The idea that a band could consistently release such brilliant albums as Big Thief have done is bonkers – but then they did call their debut Masterpiece. Seemingly not content with two fucking great albums in 2019, Big Thief hunkered down at the tail-end of 2020 and spent five months recording songs in five different locations. The result, Dragon New Warm Mountain I Believe In You is that rarest of things – a double album that’s essential throughout: spanning, as it does, the full range of Adrianne Lenker’s songwriting range while still highlighting the strength of the band as a unit.
Soccer Mommy – Sometimes Forever
All signs that Soccer Mommy’s new album was going to be a cracker were in place – the progression evident on Sophie Allison’s previous albums and EPs was evident and Sometimes Forever didn’t disappoint. Appropriately sitting next to last year’s album from Snail Mail in my collection, Sometimes Forever uses those guitar-driven, often slow-build / reveal, mood setters to offset intense and sometimes confessional lyrics to great affect. The pop-minded melodies, big choruses and electronic production touches make this her fullest sound and best yet.
Am Fost La Munte Și Mi-a Plăcut – La Vale
There were a lot of great post-rock albums in 2022 and while it’s a close call with Exxassen’s Le Voyage, Am Fost La Munte Și Mi-a Plăcut’s La Vale has easily had the most plays from me in 2022.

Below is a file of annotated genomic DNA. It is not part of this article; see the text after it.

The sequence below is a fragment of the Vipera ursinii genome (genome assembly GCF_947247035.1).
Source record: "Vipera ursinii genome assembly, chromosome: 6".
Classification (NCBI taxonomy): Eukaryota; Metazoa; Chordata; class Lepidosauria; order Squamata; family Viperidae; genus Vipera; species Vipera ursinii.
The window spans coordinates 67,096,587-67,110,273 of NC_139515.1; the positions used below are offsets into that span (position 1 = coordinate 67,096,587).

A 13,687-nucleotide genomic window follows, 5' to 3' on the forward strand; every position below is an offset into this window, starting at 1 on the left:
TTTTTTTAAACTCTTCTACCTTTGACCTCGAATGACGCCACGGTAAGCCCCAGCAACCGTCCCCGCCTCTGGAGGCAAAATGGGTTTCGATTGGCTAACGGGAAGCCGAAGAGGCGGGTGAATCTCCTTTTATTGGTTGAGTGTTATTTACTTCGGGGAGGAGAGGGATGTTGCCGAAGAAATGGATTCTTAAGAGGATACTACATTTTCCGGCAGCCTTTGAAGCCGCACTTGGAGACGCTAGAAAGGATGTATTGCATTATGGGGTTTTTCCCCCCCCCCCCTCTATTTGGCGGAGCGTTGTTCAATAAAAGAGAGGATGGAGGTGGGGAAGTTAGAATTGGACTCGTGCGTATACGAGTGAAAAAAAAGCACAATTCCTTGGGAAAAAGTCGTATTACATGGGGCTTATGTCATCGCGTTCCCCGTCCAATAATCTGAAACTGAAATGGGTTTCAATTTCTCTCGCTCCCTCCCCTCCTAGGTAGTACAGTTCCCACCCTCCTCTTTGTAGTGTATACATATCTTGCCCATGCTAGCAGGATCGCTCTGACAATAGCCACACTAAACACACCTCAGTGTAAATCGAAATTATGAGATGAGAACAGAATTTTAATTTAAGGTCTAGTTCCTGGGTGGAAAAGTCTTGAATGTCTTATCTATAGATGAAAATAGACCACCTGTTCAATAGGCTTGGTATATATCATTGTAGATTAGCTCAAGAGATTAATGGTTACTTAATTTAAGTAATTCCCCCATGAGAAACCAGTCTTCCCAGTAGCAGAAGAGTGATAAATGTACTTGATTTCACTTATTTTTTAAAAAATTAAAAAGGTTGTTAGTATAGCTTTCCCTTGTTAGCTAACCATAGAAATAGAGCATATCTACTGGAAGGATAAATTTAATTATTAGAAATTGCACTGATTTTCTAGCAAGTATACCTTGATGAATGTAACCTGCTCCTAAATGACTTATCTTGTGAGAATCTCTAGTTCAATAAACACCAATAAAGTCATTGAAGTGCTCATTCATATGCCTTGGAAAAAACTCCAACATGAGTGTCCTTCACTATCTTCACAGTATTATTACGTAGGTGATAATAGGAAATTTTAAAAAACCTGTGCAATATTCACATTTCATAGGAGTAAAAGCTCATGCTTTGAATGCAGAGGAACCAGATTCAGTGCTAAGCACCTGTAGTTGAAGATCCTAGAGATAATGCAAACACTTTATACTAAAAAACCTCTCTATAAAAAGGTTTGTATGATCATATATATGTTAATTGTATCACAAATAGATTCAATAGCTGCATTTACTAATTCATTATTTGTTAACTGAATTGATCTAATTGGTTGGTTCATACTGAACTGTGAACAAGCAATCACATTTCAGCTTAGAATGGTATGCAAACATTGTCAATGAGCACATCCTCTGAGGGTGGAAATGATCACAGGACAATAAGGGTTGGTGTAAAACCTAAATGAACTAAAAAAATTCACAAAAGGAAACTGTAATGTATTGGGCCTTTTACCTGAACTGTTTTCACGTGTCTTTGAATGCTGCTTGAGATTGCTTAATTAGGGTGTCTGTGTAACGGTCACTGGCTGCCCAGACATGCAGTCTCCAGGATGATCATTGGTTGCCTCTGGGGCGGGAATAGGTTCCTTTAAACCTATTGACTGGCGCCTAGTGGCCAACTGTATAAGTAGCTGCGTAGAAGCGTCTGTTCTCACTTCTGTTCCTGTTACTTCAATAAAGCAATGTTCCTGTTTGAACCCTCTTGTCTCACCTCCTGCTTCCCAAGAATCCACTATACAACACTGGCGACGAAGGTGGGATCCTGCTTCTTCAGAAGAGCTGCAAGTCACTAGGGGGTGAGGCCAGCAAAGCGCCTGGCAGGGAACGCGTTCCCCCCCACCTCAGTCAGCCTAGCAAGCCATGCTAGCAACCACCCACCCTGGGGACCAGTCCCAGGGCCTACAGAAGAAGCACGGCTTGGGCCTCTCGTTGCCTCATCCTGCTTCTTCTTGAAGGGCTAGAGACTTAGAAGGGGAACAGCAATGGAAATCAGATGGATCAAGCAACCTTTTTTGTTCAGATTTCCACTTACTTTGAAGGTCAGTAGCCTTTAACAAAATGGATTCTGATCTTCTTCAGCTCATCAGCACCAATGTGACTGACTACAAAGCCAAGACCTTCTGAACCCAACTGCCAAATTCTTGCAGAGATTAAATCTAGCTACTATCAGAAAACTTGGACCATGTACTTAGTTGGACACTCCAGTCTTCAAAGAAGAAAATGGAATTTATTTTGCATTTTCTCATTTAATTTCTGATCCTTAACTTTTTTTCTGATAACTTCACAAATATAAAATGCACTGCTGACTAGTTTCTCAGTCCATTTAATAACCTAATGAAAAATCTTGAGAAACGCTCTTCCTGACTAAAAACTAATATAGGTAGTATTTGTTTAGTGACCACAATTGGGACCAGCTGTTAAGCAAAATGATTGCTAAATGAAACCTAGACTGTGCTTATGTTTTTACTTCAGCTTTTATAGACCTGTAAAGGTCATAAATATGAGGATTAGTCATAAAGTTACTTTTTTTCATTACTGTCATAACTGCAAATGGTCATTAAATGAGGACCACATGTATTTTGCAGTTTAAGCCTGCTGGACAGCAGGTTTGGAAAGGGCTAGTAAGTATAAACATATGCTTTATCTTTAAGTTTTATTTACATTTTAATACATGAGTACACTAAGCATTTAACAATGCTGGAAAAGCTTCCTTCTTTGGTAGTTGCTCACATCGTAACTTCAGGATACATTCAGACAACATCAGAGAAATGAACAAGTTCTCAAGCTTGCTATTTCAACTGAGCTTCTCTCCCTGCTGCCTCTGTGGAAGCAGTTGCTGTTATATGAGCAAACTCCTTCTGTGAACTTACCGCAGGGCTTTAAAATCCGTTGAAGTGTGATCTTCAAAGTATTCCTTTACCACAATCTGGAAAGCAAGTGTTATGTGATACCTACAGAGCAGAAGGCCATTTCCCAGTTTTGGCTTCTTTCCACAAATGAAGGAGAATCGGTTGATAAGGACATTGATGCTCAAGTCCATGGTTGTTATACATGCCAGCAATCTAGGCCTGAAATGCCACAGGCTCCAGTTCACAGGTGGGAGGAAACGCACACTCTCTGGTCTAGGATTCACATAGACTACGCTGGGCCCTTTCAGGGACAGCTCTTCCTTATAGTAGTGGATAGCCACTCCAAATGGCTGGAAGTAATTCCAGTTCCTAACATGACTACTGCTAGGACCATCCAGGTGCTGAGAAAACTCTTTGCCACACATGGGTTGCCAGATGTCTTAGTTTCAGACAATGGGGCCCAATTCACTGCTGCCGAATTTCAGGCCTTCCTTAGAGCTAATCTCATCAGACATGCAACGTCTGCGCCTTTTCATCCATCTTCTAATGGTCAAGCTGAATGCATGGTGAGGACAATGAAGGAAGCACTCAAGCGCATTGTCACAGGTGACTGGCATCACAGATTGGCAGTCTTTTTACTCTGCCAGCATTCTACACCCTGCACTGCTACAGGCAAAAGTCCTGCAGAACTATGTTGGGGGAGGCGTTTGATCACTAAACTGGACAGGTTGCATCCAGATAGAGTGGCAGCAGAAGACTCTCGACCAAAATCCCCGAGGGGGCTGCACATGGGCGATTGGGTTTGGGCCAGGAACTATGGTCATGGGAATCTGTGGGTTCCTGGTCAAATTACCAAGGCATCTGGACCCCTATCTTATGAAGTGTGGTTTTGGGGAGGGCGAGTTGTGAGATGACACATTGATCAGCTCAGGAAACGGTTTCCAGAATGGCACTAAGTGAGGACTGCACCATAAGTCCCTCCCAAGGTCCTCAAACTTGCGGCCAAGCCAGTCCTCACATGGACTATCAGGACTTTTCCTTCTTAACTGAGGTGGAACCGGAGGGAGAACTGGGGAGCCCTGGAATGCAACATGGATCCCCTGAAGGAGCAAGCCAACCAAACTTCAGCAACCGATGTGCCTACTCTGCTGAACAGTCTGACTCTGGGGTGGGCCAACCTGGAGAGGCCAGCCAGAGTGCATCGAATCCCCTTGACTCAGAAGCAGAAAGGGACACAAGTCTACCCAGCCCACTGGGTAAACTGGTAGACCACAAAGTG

Hailing from Bucharest, their riff-driven take on post-rock has been a favourite of mine for some years now and La Vale is a fantastic slab of the good stuff.
I’ve even put together a playlist of those tunes that stand out as highlights from 2022 – some mentioned here, some not – in no particular order so probably best enjoyed on shuffle, should you be so inclined.
2 thoughts on “2022 en revue”
Nice to see Larkin Poe in this post. These ladies are among my favorite contemporary artists. Also, thanks for reminding me of Christone ‘Kingfish’ Ingram. Based on a few songs I’ve heard, he’s amazing, and I still want to further explore his music. I also approve of Neil Young! 🙂
Cool! Obviously I agree on Big Thief, and I enjoyed that Melody’s Echo Chamber record on your recommendation. I preferred Soccer Mommy’s debut, but I appreciate she’s stretching herself, and it was a worthwhile record.